Author : Ayjaz Wani

Expert Speak Raisina Debates
Published on May 26, 2022
The SCO member states need to resolve their disagreements and divergences and build trust to achieve a peaceful, safe, and thriving Eurasia.
India’s unaddressed concerns from the SCO-RATS summit On 16 May, the Shanghai Cooperation Organisation (SCO) member states started discussions and deliberations in New Delhi under the Regional Anti-Terrorist Structure (RATS) to boost cooperation and coordination for combating regional security challenges. India has assumed the chairmanship of RATS in October 2021 and has resolutely called for the deepening of the cooperation on regional security issues and defence, especially after the dramatic seizure of power in Afghanistan by the Taliban. The RATS meeting comes at a time when the world is showing signs of widening fractures from the Russia–Ukraine war and the ever-increasing trust deficit between the SCO member countries. RATS will focus primarily on Afghanistan and the different terrorist organisations active under the Taliban rule that poses the threat to SCO member countries as a whole. With the presence of the delegates from China and Pakistan, narco-terrorism and drug smuggling are also mentioned on the agenda. In October this year, anti-terrorism drills are expected under RATS at the National Security Guard (NSG) facility in Manesar. As India will hold the SCO leaders’ summit in 2023, the expectations are growing high amongst policymakers in New Delhi for a greater synergy on counterterrorism, narco-terrorism, and terror funding emanating from the Afghanistan–Pakistan region.

Regional Anti-Terrorist Structure (RATS)

RATS as a permanent body was instituted during the meeting of the Council of Heads of SCO member states meeting on 7 June 2002 in St. Petersburg. Since its establishment, RATS has become the pillar of coordination for combatting separatism, terrorism, and extremism regionally as well as globally. Under RATS’ working relationship, the member countries coordinate with each other and other global organisations to gather information to tackle terrorism. RATS also maintains a database of terrorists and terror organisations from across its member countries. Furthermore, through joint counterterrorism exercises under RATS, member countries train armed personnel for strengthening their counterinsurgency grid and coordination amongst the group. The member countries, in a bid to restrain terror funding and terror finances, included narco-terrorism under RATS, as drug smuggling has become a major source of funding for anti-state activities by extremists and terrorists in the region. However, the core agenda of the SCO remains upgrading and solidifying the anti-terrorism capabilities of the member countries based on the core principle of non-intervention.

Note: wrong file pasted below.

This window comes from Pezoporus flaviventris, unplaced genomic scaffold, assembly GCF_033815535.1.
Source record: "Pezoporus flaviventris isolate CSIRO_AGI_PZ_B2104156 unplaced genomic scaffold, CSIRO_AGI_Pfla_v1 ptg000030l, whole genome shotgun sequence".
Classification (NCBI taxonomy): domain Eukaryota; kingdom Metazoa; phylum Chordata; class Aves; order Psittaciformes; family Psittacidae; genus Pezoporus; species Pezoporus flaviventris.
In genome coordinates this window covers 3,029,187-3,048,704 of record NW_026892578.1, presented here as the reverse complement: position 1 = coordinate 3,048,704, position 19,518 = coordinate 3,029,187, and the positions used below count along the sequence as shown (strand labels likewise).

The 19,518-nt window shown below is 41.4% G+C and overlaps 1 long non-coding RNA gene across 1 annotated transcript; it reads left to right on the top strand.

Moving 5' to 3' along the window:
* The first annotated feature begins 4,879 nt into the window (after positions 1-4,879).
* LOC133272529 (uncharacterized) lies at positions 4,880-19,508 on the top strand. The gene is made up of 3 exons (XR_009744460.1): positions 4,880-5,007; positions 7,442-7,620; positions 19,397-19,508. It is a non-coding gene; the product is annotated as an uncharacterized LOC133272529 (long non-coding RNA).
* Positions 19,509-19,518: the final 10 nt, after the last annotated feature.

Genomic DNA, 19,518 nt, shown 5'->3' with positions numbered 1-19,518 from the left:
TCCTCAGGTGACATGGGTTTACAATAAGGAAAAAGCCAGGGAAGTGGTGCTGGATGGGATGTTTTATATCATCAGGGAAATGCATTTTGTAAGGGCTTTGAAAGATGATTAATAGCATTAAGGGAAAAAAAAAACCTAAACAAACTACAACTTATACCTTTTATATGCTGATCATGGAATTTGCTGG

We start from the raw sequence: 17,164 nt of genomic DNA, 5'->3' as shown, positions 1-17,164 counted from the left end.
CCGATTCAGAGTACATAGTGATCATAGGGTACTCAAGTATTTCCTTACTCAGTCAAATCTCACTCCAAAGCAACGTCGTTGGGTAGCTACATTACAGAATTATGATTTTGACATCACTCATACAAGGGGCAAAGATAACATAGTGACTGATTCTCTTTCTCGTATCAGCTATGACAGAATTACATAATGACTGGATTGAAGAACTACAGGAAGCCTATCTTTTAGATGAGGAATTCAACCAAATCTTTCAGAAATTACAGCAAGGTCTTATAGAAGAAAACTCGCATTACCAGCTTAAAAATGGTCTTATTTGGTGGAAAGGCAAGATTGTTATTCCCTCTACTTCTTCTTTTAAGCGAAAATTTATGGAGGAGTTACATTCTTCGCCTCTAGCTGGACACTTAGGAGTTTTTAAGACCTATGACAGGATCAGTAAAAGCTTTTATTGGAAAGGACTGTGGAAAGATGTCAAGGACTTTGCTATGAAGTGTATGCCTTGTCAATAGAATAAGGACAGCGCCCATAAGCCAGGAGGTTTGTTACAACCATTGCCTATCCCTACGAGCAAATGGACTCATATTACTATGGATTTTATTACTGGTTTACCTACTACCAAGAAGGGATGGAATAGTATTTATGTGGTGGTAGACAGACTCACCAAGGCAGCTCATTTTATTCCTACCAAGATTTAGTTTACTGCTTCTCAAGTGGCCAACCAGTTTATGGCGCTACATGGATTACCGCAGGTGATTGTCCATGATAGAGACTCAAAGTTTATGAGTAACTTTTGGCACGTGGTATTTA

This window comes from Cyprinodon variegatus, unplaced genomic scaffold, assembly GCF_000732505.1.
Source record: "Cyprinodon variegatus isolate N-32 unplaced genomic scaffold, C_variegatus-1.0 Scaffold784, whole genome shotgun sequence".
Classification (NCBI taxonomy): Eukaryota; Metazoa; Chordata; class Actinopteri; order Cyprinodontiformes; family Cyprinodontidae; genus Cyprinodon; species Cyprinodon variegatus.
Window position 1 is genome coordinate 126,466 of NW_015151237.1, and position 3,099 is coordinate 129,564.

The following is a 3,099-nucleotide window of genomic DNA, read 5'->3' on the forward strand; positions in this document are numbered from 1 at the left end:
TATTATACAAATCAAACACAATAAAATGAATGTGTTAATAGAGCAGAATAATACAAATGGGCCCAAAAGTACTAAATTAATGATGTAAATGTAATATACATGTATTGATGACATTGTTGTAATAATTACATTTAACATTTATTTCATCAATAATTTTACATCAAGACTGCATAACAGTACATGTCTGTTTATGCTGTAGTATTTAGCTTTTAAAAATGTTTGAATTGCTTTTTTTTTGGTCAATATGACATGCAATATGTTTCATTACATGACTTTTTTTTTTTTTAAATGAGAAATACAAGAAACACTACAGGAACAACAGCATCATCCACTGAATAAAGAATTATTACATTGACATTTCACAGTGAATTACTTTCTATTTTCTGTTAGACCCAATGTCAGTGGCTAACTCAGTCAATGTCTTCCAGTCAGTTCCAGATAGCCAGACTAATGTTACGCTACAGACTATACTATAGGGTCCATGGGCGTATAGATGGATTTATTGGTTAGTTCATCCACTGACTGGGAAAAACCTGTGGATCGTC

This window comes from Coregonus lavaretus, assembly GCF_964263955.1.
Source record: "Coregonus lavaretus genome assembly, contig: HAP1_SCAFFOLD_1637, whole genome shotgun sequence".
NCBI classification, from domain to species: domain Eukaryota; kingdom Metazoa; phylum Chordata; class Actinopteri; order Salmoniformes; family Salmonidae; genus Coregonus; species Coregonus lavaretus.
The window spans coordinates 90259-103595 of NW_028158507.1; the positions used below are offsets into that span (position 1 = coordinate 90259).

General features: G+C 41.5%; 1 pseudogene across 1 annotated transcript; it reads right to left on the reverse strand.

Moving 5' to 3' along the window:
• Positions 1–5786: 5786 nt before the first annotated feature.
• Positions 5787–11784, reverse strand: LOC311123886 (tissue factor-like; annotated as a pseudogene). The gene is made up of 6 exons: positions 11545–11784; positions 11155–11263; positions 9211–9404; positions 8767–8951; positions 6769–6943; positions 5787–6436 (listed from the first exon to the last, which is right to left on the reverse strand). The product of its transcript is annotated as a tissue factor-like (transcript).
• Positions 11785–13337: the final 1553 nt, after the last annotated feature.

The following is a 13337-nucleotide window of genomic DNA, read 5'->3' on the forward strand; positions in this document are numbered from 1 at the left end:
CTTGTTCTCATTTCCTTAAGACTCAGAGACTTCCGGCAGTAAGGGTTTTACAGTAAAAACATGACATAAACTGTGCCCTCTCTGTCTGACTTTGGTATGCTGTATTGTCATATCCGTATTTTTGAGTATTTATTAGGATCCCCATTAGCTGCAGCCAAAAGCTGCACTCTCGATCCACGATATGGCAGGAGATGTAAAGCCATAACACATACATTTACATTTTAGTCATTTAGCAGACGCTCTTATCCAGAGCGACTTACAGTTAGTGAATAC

The RATS meeting comes at a time when the world is showing signs of widening fractures from the Russia–Ukraine war and the ever-increasing trust deficit between the SCO member countries.

RATS has successfully prevented 20 terror attacks and neutralised 1,700, and led to the arrest of 2,700 members of terror organisations between 2011 and 2015. This anti-terrorism body also destroyed 440 terror camps, saved member countries from 650 terror-related crimes, and seized 450,000 ammunition pieces and more than 52 tons of explosives from different terror organisations.

India’s concerns